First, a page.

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Endocrinology

The regulation of Rasd1 expression by glucocorticoids and prolactin controls peripartum maternal insulin secretion.


PMID 22700767

Abstract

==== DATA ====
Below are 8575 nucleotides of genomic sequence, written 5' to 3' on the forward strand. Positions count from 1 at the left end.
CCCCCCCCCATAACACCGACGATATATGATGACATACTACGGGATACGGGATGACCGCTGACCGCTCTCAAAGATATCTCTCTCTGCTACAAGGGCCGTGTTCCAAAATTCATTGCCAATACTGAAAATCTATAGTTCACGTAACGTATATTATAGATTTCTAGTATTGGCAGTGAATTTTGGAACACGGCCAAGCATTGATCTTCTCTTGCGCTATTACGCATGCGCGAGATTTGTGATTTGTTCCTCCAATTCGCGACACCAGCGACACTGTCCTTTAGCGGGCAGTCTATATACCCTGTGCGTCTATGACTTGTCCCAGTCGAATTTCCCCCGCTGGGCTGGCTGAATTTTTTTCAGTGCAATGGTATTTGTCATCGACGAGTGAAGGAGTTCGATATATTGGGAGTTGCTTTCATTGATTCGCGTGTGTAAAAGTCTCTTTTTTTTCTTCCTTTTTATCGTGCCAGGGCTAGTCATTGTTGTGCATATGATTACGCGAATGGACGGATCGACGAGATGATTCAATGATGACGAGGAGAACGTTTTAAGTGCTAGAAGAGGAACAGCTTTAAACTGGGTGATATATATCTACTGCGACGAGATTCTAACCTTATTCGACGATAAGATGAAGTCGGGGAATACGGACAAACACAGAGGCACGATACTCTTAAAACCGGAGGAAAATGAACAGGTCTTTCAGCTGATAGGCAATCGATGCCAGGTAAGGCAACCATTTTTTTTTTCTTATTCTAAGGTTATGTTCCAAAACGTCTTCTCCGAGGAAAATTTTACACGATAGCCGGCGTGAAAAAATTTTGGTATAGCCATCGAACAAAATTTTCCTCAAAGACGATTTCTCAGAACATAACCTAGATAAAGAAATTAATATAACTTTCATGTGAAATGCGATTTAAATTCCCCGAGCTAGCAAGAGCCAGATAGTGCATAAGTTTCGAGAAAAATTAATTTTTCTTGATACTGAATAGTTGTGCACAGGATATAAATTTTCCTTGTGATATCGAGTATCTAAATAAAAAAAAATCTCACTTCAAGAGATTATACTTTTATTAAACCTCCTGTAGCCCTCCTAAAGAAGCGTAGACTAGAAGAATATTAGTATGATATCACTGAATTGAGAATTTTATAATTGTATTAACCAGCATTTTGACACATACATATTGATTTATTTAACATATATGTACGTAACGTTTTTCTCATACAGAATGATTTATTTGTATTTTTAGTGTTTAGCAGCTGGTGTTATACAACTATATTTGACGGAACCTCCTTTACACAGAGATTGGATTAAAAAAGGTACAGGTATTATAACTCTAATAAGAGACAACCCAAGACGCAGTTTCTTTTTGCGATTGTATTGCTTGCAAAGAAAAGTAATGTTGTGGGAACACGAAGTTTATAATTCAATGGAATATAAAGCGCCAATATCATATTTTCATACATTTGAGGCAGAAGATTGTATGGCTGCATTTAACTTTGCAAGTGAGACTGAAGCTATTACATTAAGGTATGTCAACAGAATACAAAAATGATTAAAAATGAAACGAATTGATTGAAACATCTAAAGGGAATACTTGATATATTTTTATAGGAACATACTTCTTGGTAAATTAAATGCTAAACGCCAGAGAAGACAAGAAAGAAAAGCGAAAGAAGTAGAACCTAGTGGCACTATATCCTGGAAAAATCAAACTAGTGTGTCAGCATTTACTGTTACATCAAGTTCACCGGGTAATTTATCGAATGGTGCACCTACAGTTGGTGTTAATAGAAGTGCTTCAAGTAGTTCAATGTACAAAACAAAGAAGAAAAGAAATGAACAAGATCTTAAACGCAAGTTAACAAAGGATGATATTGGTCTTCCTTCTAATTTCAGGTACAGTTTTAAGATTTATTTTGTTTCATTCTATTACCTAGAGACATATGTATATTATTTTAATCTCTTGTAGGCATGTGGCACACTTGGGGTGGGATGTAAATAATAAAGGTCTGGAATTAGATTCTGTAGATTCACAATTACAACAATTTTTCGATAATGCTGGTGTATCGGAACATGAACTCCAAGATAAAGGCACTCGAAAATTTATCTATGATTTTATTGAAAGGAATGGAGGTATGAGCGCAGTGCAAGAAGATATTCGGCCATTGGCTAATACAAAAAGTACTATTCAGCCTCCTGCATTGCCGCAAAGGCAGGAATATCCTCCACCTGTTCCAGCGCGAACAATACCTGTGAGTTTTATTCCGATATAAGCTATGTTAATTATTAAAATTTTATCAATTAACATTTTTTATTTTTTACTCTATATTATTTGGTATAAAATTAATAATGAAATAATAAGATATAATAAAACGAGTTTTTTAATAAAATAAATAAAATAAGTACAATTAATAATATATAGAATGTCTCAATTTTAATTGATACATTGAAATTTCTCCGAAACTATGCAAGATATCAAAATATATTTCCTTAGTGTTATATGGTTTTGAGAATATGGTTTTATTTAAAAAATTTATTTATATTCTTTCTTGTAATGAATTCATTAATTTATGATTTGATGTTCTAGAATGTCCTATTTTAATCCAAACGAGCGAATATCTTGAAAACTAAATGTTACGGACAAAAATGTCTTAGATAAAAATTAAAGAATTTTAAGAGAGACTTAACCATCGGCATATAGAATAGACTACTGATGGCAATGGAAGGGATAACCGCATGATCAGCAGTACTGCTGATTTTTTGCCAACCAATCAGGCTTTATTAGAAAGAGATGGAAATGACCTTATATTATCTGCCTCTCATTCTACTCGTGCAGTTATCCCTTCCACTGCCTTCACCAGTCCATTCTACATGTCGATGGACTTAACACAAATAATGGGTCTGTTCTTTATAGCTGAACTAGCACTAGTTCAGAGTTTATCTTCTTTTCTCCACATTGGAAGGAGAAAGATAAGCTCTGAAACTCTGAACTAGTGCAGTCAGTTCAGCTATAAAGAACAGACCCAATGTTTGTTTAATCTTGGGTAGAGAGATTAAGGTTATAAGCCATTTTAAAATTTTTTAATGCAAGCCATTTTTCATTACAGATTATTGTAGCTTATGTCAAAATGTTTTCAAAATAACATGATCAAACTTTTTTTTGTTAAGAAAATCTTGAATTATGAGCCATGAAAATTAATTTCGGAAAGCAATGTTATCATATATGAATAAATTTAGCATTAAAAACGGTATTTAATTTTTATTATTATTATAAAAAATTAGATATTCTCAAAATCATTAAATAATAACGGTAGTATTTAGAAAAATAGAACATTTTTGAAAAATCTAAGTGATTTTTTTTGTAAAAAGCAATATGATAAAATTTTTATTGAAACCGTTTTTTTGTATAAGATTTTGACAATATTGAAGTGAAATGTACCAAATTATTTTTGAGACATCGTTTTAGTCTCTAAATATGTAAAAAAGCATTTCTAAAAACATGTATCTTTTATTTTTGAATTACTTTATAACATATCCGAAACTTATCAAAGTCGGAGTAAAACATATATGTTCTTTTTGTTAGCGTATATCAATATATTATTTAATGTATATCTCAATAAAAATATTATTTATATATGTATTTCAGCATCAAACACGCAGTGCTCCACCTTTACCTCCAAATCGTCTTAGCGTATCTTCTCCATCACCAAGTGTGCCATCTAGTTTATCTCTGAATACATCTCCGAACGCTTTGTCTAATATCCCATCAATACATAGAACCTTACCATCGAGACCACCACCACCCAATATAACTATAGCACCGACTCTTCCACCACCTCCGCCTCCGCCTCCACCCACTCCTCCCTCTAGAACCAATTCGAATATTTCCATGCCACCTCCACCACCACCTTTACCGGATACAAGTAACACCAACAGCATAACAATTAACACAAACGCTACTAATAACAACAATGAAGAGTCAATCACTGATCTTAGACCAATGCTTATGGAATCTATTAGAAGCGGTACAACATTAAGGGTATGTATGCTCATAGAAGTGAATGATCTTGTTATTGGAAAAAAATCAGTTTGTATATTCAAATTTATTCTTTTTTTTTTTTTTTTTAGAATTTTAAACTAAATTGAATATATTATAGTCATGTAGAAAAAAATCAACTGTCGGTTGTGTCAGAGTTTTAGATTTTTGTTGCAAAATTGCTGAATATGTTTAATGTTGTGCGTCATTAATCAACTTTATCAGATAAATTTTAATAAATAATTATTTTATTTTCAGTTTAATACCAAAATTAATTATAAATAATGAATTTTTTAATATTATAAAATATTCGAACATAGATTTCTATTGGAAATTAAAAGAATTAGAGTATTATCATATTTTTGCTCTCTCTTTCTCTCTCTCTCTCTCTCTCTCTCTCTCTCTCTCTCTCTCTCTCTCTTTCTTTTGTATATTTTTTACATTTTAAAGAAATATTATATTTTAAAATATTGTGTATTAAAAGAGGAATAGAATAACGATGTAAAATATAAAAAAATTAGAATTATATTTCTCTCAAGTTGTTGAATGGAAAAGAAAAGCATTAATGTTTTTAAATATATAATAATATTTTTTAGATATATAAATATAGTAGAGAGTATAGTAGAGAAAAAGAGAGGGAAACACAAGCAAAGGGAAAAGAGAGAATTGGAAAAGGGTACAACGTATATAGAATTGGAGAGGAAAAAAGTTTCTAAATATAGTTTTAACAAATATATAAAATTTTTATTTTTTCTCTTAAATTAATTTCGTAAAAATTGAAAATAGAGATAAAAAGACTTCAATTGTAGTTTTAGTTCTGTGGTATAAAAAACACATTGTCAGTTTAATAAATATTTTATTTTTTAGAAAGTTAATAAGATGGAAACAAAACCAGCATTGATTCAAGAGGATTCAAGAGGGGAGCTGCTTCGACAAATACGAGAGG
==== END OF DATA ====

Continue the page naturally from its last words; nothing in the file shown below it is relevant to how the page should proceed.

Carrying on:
The transition from gestation to lactation is characterized by a robust adaptation of maternal pancreatic β-cells. Consistent with the loss of β-cell mass, glucose-induced insulin secretion is down-regulated in the islets of early lactating dams. Extensive experimental evidence has demonstrated that the surge of prolactin is responsible for the morphofunctional remodeling of the maternal endocrine pancreas during pregnancy, but the precise molecular mechanisms by which this phenotype is rapidly reversed after delivery are not completely understood. This study investigated whether glucocorticoid-regulated expression of Rasd1/Dexras, a small inhibitory G protein, is involved in this physiological plasticity. Immunofluorescent staining demonstrated that Rasd1 is localized within pancreatic β-cells. Rasd1 expression in insulin-secreting cells was increased by dexamethasone and decreased by prolactin. In vivo data confirmed that Rasd1 expression is decreased in islets from pregnant rats and increased in islets from lactating mothers. Knockdown of Rasd1 abolished the inhibitory effects of dexamethasone on insulin secretion and the protein kinase A, protein kinase C, and ERK1/2 pathways. Chromatin immunoprecipitation experiments revealed that glucocorticoid receptor (GR) and signal transducer and activator of transcription 5b (STAT5b) cooperatively mediate glucocorticoid-induced Rasd1 expression in islets. Prolactin inhibited the stimulatory effect of GR/STAT5b complex on Rasd1 transcription. Overall, our data indicate that the stimulation of Rasd1 expression by glucocorticoid at the end of pregnancy reverses the increased insulin secretion that occurs during pregnancy. Prolactin negatively regulates this pathway by inhibiting GR/STAT5b transcriptional activity on the Rasd1 gene.